Story: You're a mercenary who has been double-crossed by Venezuela's new and devious president. Various factions are fighting for control of the country's oil reserves and you must sell your skills to whoever is paying in order to gain the information and resources you need to exact some payback.
These skills are shooting things, blowing things up, stealing things and being able to take three tank shells to the head before dying.
Gameplay: Imagine Grand Theft Auto in the jungle with tanks (well, more tanks than normal) and you're pretty much there.
You get to guide your mercenary round a large area of Venezuela using whatever cars, trucks, jeeps, tanks or helicopters you can lay your hands on. Contacts are dotted about the place, offering missions. Some of these missions are optional, rewarding you with cash and different kinds of supply drop, from health packs, guns and vehicles to air strikes and gunship support. Other missions advance the story.
Jobs mostly involve reaching a target of some kind through a mass of enemies, destroying/rescuing/stealing it and making a quick get away. On a good day, this involves blowing up something really big.
There are also plenty of bonus items hidden around the map, along with thirty rogue military officers to capture.
The one major difference between this and most open-world games is that your actions affect your reputation with the different factions competing for control of Venezuela's oil. Send some capitalists a message from the rebel guerrillas and the freedom fighters will offer you support but the oil company won't be happy; help the American 'peace-keepers' and they'll be grateful but the Chinese 'observers' will be upset. Annoy anyone too much and they won't work with you without a hefty bribe. On the plus side, it's possible to disguise yourself as a member of a particular faction by stealing an appropriate vehicle and keeping a low profile. Then you can travel through their territory without getting into trouble.
Save System: You can choose to save at any time while not on a mission but loading the save transports you back to home base. Since it can take a while to get to places and some missions are half an hour long, there's no point switching the game on if you don't have a decent chunk of time available.
Comments: The opening mission of Mercenaries 2 really doesn't paint the game in a good light. The linear trek through a horde of daft soldiers seems to highlight almost all the game's faults in one go: poor enemy AI, short draw-distance, repetitive dialogue snippets, your character's miraculous inability to be killed by normal gunfire and some occasionally drab graphics.
Then, just at the end of it, there's the option to blow up a huge building with a tank. Things pick up after that.
Generally, the missions provide plenty of opportunity for experimentation and there's lots of fun to be had working out a sneaky way of pulling off a precision strike without upsetting any potential allies. Sometimes flying in low below the radar pays off, other times taking a jet ski to the back entrance is the way and then, of course, if nothing else works, there's always blasting through the front door with a rocket launcher and air support.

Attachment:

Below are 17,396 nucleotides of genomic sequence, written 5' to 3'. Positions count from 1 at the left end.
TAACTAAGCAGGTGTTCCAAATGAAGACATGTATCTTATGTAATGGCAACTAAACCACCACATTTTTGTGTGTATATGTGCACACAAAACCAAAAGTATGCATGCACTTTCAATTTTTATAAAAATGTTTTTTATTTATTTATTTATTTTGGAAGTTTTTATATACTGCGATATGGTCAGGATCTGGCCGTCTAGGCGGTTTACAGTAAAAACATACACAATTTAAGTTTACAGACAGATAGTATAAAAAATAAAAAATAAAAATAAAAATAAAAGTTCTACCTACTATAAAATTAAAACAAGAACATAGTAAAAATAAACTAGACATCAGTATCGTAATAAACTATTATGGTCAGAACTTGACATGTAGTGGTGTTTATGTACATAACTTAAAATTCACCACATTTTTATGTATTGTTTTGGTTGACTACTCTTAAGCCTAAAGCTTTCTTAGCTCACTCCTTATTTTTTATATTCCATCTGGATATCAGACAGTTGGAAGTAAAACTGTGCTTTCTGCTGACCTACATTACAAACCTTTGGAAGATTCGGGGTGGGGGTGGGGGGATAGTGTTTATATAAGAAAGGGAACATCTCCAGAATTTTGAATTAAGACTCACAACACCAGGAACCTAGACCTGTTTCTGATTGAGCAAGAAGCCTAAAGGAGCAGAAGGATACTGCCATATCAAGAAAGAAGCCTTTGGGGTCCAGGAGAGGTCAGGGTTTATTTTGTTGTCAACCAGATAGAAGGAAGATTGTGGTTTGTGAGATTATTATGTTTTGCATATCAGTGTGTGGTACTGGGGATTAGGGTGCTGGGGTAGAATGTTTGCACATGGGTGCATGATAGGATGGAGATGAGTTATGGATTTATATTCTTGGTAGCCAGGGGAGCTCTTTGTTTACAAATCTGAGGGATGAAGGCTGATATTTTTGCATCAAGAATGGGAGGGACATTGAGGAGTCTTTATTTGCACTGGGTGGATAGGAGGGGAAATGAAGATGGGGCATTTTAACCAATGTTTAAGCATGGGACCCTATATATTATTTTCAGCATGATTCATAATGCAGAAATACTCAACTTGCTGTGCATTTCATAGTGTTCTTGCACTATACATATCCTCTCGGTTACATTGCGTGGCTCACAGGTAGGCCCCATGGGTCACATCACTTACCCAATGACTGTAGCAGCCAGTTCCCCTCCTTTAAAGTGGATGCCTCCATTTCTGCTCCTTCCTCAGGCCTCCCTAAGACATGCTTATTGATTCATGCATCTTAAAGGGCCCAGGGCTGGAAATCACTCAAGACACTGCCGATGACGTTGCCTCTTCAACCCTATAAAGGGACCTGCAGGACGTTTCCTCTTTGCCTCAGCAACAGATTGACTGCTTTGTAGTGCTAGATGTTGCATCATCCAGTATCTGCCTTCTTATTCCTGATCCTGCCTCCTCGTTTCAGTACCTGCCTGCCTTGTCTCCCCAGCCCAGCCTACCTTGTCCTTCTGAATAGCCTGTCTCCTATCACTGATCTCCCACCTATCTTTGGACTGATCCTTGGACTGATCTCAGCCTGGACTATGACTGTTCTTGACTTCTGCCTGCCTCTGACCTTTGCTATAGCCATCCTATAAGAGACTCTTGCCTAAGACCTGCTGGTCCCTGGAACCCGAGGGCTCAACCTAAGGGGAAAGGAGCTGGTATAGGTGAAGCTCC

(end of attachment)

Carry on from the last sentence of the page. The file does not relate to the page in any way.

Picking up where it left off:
Unfortunately, mixed with the fun, there's plenty of frustration thanks to some horrible difficulty spikes and a complete lack of checkpointing in the missions. For instance, one contact requires you to steal three different vehicles and buy some tires. This is easy but time-consuming. Bring them all to her, however, and she requires you to transport a monster truck to a distant destination past lots of angry people with guns. If anything happens to the truck, it means ten minutes of rounding up vehicles again before getting another crack at finding a way through the roadblocks.
There's no reason for this, other than to pad the game out to make it a bit longer. (There are only around fifteen story missions.) As with so many parts of Mercenaries 2, it feels like someone eventually went, 'Oh, this'll do...' It's the same with the almost superfluous story which is merely an excuse to cause explosions and with the artificial intelligence which makes enemy soldiers run out from behind cover. Even the final mission gives the impression of ending halfway through.
Mercenaries 2 just doesn't have the same level of polish as the Grand Theft Auto games. That said, it does have lots of blowing stuff up and an easy to traverse world. The open, uncomplicated towns make a welcome change from the confusing bridges and overpasses of Los Santos and Liberty City. Mercenaries 2 is more accessible than either San Andreas or GTA IV. The simple map and varied vehicles make travelling around more fun. Since each hidden item is instantly useful and there's no need to find dozens of them to gain any benefit, there's also greater incentive to explore.
The Xbox 360 and PS3 versions of the game have more features and better graphics but they also have more competition. There are any number of good games coming out in the next few weeks for those consoles. Choice is more limited on the PS2. As such, Mercenaries 2 is worth a look. It's flawed but has greater substance than Just Cause and is no more frustrating than GTA.
Besides, any game which asks you to steal a bus and go pick up some pirates, deserves to be given a chance...
Conclusion: Wanting an accessible open-world PS2 action game with plenty of explosions?
Graphics: The towns feel a little empty but the graphics are generally competent and atmospheric. The short draw-distance is an issue, though, since it can be hard seeing targets and going up to any height at all in a helicopter makes the entire world disappear. Using binoculars doesn't help - they merely bring the fog closer.